Are nightly homework battles becoming a headache? Children’s chores being left decidedly undone? All your threats, cajoling, and potential punishments falling on deaf ears? Then it’s time to stop driving yourself crazy and try something new.
Using the best methods in child psychology, here’s how to get your kids to do what you want, when you want them to. No more migraines, never-ending battles, or feeling like you’ve turned into your own parents with another, “Because I said so, that’s why!” Try these techniques and soon you’ll find your kids falling in line in no time.
Impose a New Structure
No one wants to stop doing something super fun—say playing a video game or talking to friends—to do something less fun, like folding and putting away laundry or completing page after page of math problems. The trick here? Is to require your kids to do the less appealing thing first, before the fun can start.
Even if this hasn’t been a rule up until now in your home, there’s no time like the present to lay down the new law. If it helps your kids stay focused on the task at hand, you might consider turning off the Internet until the job is finished. Confiscating phones, tablets, and computers until the chores or homework get done also helps ensure this technique works like a charm.
The reward of gaming or connecting on social media becomes a new motivator, a veritable carrot on the end of a stick. Most kids will happily finish the task at hand—usually in record time—to get to the fun stuff.
Genius, right? And all it takes is you taking a stand and consistently providing structure. You can do it!
Set Up a Reward System
When adults do a great job at work, they’re often rewarded with some type of recognition like a bonus or even a raise. Everyone likes to be called out for doing something well. And the same holds true for your kids.
Setting up a reward system for when your child completes assignments or displays a behavior you want to see more often allows them to bask in their accomplishment. Do your homework five days in a row without complaint? Congratulations, you’ve earned an extra hour of screen time or a trip to the movies.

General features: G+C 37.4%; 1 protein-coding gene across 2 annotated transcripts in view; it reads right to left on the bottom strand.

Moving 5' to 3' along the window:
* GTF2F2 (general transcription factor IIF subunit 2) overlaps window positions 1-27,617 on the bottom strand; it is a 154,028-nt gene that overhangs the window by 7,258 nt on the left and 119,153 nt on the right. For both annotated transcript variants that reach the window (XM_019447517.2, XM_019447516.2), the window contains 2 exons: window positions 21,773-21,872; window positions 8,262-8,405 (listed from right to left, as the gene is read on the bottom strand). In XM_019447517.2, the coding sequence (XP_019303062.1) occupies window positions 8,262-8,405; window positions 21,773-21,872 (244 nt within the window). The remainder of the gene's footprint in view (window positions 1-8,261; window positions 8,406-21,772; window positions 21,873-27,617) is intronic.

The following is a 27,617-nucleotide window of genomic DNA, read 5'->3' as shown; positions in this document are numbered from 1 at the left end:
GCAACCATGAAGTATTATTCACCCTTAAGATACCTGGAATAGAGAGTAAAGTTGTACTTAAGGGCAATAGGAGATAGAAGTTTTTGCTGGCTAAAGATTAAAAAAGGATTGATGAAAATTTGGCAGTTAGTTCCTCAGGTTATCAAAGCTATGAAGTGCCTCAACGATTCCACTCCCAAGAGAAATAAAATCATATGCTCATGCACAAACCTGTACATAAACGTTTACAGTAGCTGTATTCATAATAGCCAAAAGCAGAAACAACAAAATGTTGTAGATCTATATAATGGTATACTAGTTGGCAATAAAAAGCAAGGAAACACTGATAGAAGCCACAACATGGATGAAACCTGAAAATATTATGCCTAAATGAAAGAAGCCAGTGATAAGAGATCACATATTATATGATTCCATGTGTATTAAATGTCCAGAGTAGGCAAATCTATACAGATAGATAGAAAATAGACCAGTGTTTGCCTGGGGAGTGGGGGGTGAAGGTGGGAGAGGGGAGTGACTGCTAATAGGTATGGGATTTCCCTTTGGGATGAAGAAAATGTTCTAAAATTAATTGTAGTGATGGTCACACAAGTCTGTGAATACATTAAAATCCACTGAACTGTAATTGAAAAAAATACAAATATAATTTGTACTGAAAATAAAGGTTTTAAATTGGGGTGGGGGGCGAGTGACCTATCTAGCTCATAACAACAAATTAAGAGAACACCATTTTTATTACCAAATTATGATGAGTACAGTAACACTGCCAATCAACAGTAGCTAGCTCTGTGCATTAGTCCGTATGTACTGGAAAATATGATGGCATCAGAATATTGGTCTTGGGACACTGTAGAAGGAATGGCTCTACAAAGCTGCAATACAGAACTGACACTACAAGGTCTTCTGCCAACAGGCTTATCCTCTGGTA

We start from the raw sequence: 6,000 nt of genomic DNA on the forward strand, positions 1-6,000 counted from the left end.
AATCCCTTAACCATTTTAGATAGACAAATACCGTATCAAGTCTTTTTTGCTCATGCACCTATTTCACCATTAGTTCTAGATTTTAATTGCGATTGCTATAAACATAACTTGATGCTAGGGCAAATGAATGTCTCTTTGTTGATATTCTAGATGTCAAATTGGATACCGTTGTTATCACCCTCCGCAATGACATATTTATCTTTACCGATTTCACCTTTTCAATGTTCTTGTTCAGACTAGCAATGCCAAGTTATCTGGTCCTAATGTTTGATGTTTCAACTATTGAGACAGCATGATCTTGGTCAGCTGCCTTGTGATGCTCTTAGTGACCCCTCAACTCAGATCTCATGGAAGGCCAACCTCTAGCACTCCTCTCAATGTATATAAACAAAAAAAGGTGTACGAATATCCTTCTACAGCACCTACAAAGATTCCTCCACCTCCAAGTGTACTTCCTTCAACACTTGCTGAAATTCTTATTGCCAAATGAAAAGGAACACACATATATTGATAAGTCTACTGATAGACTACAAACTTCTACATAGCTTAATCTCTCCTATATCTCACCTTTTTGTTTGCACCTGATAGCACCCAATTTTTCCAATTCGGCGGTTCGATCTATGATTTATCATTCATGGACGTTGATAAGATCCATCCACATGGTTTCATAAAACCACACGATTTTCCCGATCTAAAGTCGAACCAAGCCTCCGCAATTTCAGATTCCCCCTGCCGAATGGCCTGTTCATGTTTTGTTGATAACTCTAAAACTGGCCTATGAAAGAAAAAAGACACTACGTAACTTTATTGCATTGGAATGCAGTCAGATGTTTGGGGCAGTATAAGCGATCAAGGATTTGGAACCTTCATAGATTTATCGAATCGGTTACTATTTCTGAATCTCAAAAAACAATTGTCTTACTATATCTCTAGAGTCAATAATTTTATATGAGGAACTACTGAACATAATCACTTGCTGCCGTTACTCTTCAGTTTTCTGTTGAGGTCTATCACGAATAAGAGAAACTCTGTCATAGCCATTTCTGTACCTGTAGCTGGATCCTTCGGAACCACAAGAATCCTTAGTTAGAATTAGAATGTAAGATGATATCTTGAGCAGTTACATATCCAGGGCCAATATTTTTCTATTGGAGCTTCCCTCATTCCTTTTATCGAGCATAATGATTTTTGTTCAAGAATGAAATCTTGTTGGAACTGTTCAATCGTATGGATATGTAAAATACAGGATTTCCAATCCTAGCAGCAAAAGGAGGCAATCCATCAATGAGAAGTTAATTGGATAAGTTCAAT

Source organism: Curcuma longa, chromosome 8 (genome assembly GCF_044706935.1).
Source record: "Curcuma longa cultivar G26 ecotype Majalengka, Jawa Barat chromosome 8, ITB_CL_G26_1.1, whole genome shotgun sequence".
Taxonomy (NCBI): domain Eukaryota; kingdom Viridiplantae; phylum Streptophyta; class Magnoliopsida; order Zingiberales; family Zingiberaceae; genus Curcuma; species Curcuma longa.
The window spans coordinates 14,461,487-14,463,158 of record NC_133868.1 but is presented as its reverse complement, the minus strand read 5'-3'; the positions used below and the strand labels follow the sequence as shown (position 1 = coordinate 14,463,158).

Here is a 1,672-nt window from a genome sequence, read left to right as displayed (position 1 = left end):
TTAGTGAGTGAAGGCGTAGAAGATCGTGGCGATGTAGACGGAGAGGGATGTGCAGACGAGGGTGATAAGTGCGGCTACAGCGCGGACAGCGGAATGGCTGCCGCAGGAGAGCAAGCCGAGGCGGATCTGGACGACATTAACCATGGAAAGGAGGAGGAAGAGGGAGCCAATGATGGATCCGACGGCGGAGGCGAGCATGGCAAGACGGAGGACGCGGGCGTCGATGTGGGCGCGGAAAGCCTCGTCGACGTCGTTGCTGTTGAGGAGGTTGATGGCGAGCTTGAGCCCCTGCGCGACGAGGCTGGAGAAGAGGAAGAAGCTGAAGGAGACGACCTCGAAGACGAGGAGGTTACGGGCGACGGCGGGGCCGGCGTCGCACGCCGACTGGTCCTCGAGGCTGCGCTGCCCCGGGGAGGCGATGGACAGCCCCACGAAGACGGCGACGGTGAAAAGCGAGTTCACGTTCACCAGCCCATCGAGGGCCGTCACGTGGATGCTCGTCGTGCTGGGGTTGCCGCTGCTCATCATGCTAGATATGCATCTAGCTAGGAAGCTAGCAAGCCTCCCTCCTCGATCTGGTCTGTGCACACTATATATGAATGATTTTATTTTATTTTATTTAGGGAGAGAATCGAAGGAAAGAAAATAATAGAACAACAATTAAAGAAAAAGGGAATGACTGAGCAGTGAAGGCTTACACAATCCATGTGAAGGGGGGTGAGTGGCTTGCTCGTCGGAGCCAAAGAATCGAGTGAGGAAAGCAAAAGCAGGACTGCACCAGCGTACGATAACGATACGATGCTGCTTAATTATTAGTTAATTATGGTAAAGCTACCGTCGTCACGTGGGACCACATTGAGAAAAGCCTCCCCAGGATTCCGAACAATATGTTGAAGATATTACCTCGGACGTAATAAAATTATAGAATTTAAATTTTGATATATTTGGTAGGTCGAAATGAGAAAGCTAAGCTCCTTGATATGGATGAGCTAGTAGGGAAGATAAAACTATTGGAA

The most important element of a successful reward system is clearly stating what is required to earn the prize. To do so, it’s best to create a visual reminder so your child knows exactly what is expected of them. For instance, you could create a chart and post it in a highly trafficked spot in the house like the kitchen. Each time your child completes an assigned task, fill in the chart. This could be something as simple as a penned in check mark—but going the extra mile by printing personalized stickers is often all the reward a child needs to keep at it.
Make It a Competition
Does your child love to win? Take their natural inclination and apply it to chores and other activities you want completed. If it normally takes your son or daughter several hours to clean up their room, you might say, “I bet you can’t you do it thirty minutes!”
If they don’t immediately rise to the challenge, add an incentive for meeting the time goal. Make it something you both feel good about—say, an extended bedtime, curfew, or favourite baked treat. This is another type of positive reward system, which is naturally more motivating than a punitive one where something gets taken away if the task is not completed.
Let’s face it: No one likes being told what to do. As humans, we want to freedom to determine our own destiny. So why not offer choices about what specific chores your child does?
Having an open conversation with your kids and letting them have input on their household responsibilities can really make a difference in the attitude with which these get accomplished. You might even detect a growing sense of pride in a job well done—all because you included your child in the decision-making process. This way, it feels more like you’re all on the same team rather than your child seeing you as a cranky despot issuing unwanted orders all the time.
Positive phrasing and expressing gratitude—even before the job gets done—works better than nags, threats, and negative messaging. So thank your children in advance of completing a task.
Avoid the word “can’t” and change it to “let’s find a way.” Say “when this gets finished” rather than “if” and your child will know that you have faith in the end product. Instead of saying no to their requests, tell them “yes, but.” (The but, of course, is they need to finish what you’ve asked first.)
Turn your child’s complaints into questions, and ask them to come up with a solution. Explain why and how you expect things to get done. Encourage personal responsibility and assume the best. Your child will likely want to live up to your high expectations in them.
Remember, things don’t have to stay frustrating at home. Try approaching your child in a new way about doing the everyday tasks that need accomplishing. You might just be surprised at how happy and positive the vibe of your tribe becomes.
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